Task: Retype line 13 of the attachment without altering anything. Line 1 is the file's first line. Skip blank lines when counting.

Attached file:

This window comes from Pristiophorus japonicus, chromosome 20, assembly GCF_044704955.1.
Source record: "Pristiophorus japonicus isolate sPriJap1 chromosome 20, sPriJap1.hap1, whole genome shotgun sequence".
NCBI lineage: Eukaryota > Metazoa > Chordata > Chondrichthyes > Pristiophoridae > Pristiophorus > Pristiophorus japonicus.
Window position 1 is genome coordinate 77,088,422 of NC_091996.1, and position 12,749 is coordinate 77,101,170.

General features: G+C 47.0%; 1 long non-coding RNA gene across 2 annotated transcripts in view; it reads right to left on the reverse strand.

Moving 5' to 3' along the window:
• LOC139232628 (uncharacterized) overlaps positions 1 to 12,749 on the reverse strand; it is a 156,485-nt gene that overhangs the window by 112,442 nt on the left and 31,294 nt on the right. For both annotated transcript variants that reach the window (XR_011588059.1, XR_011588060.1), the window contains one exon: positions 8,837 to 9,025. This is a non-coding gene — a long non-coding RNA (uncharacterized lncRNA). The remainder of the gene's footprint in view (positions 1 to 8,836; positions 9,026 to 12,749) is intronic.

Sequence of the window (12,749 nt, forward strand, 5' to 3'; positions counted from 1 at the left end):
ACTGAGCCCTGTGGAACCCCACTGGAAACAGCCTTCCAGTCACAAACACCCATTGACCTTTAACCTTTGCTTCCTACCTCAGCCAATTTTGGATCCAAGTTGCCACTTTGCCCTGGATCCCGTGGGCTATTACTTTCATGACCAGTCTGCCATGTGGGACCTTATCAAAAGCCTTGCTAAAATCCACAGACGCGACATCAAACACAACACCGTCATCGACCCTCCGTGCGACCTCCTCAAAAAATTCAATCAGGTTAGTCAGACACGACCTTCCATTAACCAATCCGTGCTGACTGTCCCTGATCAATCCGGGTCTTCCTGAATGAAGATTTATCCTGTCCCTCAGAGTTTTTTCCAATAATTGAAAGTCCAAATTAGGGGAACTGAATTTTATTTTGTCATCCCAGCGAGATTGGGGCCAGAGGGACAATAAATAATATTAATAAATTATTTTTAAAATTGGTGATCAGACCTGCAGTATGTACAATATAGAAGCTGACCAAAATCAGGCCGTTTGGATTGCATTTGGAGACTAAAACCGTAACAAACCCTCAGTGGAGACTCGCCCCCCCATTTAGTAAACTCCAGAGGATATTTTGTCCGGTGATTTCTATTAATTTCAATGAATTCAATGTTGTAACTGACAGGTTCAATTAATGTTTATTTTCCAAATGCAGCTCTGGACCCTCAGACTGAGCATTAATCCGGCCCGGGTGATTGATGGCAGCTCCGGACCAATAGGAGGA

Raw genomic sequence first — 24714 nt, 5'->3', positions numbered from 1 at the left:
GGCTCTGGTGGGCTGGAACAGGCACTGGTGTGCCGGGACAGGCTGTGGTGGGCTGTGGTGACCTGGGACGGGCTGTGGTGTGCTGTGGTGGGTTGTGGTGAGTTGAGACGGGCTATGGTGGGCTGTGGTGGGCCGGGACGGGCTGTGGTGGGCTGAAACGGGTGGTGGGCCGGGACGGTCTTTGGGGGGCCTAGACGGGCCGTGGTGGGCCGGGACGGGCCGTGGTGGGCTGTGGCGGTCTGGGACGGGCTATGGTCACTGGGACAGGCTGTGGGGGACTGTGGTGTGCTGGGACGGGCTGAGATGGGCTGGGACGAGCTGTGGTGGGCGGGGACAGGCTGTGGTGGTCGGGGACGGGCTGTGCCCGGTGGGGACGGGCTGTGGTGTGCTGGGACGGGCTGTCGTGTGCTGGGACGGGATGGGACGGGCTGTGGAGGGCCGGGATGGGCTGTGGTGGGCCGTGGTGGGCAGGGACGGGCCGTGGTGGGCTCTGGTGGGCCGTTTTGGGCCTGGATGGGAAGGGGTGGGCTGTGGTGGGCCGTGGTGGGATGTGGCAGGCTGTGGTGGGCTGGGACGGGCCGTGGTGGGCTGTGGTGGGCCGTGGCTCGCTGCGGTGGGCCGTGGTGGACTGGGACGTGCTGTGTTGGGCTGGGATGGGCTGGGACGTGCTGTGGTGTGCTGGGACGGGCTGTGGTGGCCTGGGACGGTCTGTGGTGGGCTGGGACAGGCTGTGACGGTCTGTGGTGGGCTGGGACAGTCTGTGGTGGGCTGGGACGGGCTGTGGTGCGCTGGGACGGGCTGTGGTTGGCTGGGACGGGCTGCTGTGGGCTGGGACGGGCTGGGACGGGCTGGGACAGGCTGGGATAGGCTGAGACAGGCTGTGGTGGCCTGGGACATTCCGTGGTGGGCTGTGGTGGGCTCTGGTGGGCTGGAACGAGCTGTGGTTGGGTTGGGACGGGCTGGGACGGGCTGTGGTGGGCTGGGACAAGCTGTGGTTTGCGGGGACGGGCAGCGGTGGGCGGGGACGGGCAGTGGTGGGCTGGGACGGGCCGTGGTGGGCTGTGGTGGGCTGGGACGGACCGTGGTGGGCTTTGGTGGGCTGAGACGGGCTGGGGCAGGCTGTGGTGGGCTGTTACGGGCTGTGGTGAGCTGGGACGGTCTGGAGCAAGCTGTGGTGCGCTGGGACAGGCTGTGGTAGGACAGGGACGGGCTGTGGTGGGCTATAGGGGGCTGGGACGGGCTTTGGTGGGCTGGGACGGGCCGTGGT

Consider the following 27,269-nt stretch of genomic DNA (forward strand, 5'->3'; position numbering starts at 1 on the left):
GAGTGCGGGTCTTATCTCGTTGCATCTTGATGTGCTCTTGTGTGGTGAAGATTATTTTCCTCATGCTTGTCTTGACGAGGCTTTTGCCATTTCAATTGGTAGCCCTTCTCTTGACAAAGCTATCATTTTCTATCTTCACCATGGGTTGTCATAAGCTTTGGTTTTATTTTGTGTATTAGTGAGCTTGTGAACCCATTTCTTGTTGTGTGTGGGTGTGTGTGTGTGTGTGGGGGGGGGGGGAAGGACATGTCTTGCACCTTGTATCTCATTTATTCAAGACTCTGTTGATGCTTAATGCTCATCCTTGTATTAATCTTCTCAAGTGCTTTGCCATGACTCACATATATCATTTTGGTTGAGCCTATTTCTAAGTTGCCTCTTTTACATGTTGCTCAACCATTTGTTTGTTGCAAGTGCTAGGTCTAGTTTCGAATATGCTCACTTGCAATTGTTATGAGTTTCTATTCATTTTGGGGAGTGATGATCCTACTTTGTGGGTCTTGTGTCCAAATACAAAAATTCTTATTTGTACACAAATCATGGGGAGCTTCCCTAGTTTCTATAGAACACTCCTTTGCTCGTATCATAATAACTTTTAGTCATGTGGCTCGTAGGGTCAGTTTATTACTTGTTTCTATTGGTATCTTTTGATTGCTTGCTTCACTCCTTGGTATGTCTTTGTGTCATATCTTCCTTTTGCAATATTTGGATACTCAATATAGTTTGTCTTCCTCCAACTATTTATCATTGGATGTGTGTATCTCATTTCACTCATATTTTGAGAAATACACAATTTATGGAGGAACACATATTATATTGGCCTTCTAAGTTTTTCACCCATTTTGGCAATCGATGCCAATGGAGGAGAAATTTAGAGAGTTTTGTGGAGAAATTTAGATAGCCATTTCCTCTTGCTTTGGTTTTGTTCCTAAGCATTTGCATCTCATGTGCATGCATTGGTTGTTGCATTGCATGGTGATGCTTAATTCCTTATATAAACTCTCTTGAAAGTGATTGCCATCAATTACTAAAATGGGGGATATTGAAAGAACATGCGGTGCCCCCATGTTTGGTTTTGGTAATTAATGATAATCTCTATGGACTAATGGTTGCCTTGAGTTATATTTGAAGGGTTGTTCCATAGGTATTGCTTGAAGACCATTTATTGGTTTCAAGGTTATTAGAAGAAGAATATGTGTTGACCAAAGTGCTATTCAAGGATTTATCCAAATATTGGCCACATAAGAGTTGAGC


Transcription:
GAGTGCGGGTCTTATCTCGTTGCATCTTGATGTGCTCTTGTGTGGTGAAGATTATTTTCCTCATGCTTGTCTTGACGAGGCTTTTGCCATTTCAATTGGTAGCCCTTCTCTTGACAAAGCTATCATTTTCTATCTTCACCATGGGTTGTCATAAGCTTTGGTTTTATTTTGTGTATTAGTGAGCTTGTGAACCCATTTCTTGTTGTGTGTGGGTGTGTGTGTGTGTGTGGGGGGGGGGGGAAGGACATGTCTTGCACCTTGTATCTCATTTATTCAAGACTCTGTTGATGCTTAATGCTCATCCTTGTATTAATCTTCTCAAGTGCTTTGCCATGACTCACATATATCATTTTGGTTGAGCCTATTTCTAAGTTGCCTCTTTTACATGTTGCTCAACCATTTGTTTGTTGCAAGTGCTAGGTCTAGTTTCGAATATGCTCACTTGCAATTGTTATGAGTTTCTATTCATTTTGGGGAGTGATGATCCTACTTTGTGGGTCTTGTGTCCAAATACAAAAATTCTTATTTGTACACAAATCATGGGGAGCTTCCCTAGTTTCTATAGAACACTCCTTTGCTCGTATCATAATAACTTTTAGTCATGTGGCTCGTAGGGTCAGTTTATTACTTGTTTCTATTGGTATCTTTTGATTGCTTGCTTCACTCCTTGGTATGTCTTTGTGTCATATCTTCCTTTTGCAATATTTGGATACTCAATATAGTTTGTCTTCCTCCAACTATTTATCATTGGATGTGTGTATCTCATTTCACTCATATTTTGAGAAATACACAATTTATGGAGGAACACATATTATATTGGCCTTCTAAGTTTTTCACCCATTTTGGCAATCGATGCCAATGGAGGAGAAATTTAGAGAGTTTTGTGGAGAAATTTAGATAGCCATTTCCTCTTGCTTTGGTTTTGTTCCTAAGCATTTGCATCTCATGTGCATGCATTGGTTGTTGCATTGCATGGTGATGCTTAATTCCTTATATAAACTCTCTTGAAAGTGATTGCCATCAATTACTAAAATGGGGGATATTGAAAGAACATGCGGTGCCCCCATGTTTGGTTTTGGTAATTAATGATAATCTCTATGGACTAATGGTTGCCTTGAGTTATATTTGAAGGGTTGTTCCATAGGTATTGCTTGAAGACCATTTATTGGTTTCAAGGTTATTAGAAGAAGAATATGTGTTGACCAAAGTGCTATTCAAGGATTTATCCAAATATTGGCCACATAAGAGTTGAGC